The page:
with a quick google search for ordinary glass gave only vague
    statements like "fairly transparent to near infrared", "passes
    near IR very well", and so on. The one curve I found for window
    glass gives a transmissivity of about 0.86 at 940nm. (I wonder if
    a cheap magnifying glass will be better than a coated lens).
    3. Imperfections in alignment and focus: If the Rx is somewhat
    offset from the focal plane of the lens, it will reduce
    efficiency, but will be more tolerant of alignment errors.

    If all these factors reduced the received radiation to 0.2 of the
    theoretical figure, it will still be in the same range as that
    for a single LED at 20m. Now please feel free to point out any
    flaws in my reasoning.
     
  10. TTman

    TTman Guest

    Outdoor 'laser' Paintball by any chance ????
     
  11. I have read of some amateur project that used a parabolic reflector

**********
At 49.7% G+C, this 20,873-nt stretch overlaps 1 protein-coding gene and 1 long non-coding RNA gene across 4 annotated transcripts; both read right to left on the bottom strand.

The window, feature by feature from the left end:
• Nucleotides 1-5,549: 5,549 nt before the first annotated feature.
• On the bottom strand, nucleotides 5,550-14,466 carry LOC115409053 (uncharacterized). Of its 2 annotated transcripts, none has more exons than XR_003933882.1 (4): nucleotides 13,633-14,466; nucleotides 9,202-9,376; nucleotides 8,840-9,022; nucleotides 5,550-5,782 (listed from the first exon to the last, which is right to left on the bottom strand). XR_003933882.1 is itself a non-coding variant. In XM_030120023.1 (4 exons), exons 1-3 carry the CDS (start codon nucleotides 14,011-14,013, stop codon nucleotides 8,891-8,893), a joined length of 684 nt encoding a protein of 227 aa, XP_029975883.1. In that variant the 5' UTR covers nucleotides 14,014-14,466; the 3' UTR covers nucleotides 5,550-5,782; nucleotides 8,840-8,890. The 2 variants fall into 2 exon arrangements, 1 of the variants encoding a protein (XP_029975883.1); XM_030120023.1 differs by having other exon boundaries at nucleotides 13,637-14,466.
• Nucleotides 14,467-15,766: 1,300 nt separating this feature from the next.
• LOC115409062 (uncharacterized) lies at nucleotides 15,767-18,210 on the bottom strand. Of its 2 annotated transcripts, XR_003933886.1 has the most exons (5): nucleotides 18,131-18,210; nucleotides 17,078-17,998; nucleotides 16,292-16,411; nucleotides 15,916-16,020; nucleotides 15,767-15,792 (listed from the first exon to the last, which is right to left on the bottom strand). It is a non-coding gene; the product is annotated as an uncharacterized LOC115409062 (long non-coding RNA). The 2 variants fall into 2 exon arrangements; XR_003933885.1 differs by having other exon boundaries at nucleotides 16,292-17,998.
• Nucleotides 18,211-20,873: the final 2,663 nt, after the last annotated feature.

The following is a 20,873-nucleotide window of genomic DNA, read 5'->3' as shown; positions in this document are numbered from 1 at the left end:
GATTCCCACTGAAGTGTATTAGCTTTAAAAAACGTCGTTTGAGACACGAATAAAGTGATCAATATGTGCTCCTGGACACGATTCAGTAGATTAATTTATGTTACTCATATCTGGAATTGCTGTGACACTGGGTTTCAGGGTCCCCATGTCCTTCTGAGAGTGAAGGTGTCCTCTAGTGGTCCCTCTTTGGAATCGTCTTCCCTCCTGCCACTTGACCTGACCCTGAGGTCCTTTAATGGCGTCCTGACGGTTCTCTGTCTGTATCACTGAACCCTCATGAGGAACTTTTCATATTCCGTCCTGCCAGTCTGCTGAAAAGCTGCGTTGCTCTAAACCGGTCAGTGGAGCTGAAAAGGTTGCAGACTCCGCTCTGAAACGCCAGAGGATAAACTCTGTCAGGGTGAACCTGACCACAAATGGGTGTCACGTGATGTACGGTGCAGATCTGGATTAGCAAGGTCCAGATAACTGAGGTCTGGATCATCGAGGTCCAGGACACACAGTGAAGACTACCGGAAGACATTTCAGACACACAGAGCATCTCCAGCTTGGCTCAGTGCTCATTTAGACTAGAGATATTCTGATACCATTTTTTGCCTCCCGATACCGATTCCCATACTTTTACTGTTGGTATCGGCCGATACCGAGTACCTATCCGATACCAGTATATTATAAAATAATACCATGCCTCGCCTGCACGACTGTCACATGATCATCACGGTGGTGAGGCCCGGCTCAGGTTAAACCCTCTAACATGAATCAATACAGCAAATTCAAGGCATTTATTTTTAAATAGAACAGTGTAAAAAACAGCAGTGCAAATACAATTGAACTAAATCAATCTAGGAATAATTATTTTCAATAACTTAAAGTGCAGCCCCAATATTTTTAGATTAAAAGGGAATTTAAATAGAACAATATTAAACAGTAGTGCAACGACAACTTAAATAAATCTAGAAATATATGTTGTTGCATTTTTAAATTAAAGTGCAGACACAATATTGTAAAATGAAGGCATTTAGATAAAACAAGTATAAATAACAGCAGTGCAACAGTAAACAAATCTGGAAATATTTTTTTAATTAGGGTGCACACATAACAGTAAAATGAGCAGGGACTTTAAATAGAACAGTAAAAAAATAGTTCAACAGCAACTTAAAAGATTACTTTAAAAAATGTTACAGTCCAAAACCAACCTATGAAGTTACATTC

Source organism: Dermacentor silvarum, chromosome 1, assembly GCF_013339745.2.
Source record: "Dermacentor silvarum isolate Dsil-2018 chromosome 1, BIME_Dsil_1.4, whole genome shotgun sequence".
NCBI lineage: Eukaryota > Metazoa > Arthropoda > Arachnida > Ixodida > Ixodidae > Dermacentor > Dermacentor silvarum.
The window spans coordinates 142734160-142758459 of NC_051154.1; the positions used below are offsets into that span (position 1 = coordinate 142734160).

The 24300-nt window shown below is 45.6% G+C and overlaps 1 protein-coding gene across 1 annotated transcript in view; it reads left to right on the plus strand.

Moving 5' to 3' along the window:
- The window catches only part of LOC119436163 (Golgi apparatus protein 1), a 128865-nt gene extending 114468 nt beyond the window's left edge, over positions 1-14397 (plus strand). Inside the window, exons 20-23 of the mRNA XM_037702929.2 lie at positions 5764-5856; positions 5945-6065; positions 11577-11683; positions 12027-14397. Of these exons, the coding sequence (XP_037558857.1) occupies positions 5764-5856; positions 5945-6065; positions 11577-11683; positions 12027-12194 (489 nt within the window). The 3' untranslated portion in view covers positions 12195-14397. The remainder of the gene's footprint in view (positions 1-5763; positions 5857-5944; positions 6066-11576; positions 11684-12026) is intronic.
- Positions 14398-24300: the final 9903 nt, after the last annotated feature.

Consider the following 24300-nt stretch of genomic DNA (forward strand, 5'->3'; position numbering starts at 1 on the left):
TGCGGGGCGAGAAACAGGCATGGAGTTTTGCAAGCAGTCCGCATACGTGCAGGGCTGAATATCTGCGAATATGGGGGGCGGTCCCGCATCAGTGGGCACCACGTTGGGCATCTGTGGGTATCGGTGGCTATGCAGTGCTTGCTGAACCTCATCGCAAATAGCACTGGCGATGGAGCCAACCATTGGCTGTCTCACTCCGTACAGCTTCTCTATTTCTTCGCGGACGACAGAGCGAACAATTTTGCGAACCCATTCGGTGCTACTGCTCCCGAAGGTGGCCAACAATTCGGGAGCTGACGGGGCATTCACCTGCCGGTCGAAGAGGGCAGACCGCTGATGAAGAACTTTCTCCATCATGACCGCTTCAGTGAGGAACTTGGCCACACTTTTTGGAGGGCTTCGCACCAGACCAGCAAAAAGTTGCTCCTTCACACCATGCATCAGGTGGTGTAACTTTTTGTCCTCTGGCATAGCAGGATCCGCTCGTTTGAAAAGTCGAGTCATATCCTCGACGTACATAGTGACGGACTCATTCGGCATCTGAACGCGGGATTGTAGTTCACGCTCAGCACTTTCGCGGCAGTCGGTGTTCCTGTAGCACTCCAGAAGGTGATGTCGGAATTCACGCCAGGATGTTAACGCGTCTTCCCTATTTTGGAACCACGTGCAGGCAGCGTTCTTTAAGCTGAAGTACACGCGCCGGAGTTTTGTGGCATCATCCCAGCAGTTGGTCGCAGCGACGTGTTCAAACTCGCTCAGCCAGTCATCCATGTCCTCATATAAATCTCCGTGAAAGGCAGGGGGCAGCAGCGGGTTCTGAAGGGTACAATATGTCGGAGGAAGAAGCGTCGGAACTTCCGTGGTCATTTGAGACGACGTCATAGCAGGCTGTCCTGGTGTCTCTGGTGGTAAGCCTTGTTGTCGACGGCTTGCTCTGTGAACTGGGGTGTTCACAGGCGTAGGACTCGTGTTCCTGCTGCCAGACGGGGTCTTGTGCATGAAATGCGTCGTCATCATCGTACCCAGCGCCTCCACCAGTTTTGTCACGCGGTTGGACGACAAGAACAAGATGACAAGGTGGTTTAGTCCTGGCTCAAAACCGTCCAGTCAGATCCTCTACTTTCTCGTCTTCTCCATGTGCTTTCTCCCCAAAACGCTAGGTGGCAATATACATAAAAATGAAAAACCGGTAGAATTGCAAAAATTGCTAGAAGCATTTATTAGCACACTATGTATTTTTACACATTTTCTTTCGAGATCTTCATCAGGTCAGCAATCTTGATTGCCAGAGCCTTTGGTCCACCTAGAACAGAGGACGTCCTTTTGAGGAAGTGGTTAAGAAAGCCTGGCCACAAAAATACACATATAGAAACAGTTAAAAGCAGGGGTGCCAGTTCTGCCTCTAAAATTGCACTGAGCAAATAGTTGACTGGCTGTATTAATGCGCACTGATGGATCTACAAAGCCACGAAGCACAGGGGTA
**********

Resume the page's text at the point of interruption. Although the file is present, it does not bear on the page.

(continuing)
and visible light (light bulb) on the transmission side,
    telescope on the other end.
    It is possible to slowly modulate a light bulb, or perhaps faster
    with some LCD shutters in front (from some LCD 3D glasses).
    Then you could use a powerful car headlight :)
    LCD glasses can do 50 on / off flips per second at least mine can.
    Kerr cell ? IIRC.
    Hey I just invented that LCD thing.
    Signal lights like that are as old as the world,
    and with a normal telescope can bee seen far away,
    and are not dangerous.

    http://en.wikipedia.org/wiki/File:Atmospheric_electromagnetic_opacity.svg
    IR has more attenuation than radio, but it could work.


    Sounds OK, but then again, the proof of the pudding is in the eating.
    My experiences with IR LEDs are not that hope giving, but it is
    many years (30 or so) ago.
    I was interested in this for transmitting simultaneous translation
    to a group of people with receivers from a big IR LED panel.
    Only indoors.
    These systems exist.
    But outdoors you will also get a lot of noise from daylight and other sources.
    Give it a try, I am curious.
    Anyways, for outdoors we went to radio.
     
  12. TTman

    TTman Guest

    SNIP

    Because IR detecters are the 'preferred' reception device....
    You can use 632nm laser, (class1e.g. ) and a fibre optic array to collect
    the beam.... as used by LaserRunner systems.
     
  13. There's no spec for accuracy of beam alignment. Getting the body